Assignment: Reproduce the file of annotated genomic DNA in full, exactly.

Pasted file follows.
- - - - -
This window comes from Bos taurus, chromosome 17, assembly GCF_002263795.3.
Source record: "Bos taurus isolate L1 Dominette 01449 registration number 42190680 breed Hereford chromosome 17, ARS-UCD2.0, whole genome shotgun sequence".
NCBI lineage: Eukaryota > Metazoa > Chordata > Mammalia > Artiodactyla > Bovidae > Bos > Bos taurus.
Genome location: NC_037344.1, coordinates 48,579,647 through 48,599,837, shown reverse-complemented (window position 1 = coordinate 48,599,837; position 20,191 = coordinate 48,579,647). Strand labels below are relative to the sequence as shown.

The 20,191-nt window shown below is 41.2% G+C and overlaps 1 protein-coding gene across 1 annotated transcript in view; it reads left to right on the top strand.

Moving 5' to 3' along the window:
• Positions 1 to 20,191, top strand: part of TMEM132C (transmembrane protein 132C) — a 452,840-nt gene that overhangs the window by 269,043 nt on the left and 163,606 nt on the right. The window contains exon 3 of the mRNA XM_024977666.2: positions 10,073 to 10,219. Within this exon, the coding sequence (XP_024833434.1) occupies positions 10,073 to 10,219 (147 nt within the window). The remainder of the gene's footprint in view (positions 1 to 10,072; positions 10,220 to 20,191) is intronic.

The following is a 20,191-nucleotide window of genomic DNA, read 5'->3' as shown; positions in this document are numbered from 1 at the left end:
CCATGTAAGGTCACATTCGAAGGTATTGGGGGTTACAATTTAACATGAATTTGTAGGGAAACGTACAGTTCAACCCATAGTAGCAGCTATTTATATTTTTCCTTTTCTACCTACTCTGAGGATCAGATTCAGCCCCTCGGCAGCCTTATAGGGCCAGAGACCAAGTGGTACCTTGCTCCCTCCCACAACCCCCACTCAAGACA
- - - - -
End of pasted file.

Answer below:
This window comes from Bos taurus, chromosome 17, assembly GCF_002263795.3.
Source record: "Bos taurus isolate L1 Dominette 01449 registration number 42190680 breed Hereford chromosome 17, ARS-UCD2.0, whole genome shotgun sequence".
NCBI lineage: Eukaryota > Metazoa > Chordata > Mammalia > Artiodactyla > Bovidae > Bos > Bos taurus.
Genome location: NC_037344.1, coordinates 48,579,647 through 48,599,837, shown reverse-complemented (window position 1 = coordinate 48,599,837; position 20,191 = coordinate 48,579,647). Strand labels below are relative to the sequence as shown.

The 20,191-nt window shown below is 41.2% G+C and overlaps 1 protein-coding gene across 1 annotated transcript in view; it reads left to right on the top strand.

Moving 5' to 3' along the window:
• Positions 1 to 20,191, top strand: part of TMEM132C (transmembrane protein 132C) — a 452,840-nt gene that overhangs the window by 269,043 nt on the left and 163,606 nt on the right. The window contains exon 3 of the mRNA XM_024977666.2: positions 10,073 to 10,219. Within this exon, the coding sequence (XP_024833434.1) occupies positions 10,073 to 10,219 (147 nt within the window). The remainder of the gene's footprint in view (positions 1 to 10,072; positions 10,220 to 20,191) is intronic.

The following is a 20,191-nucleotide window of genomic DNA, read 5'->3' as shown; positions in this document are numbered from 1 at the left end:
CCATGTAAGGTCACATTCGAAGGTATTGGGGGTTACAATTTAACATGAATTTGTAGGGAAACGTACAGTTCAACCCATAGTAGCAGCTATTTATATTTTTCCTTTTCTACCTACTCTGAGGATCAGATTCAGCCCCTCGGCAGCCTTATAGGGCCAGAGACCAAGTGGTACCTTGCTCCCTCCCACAACCCCCACTCAAGACA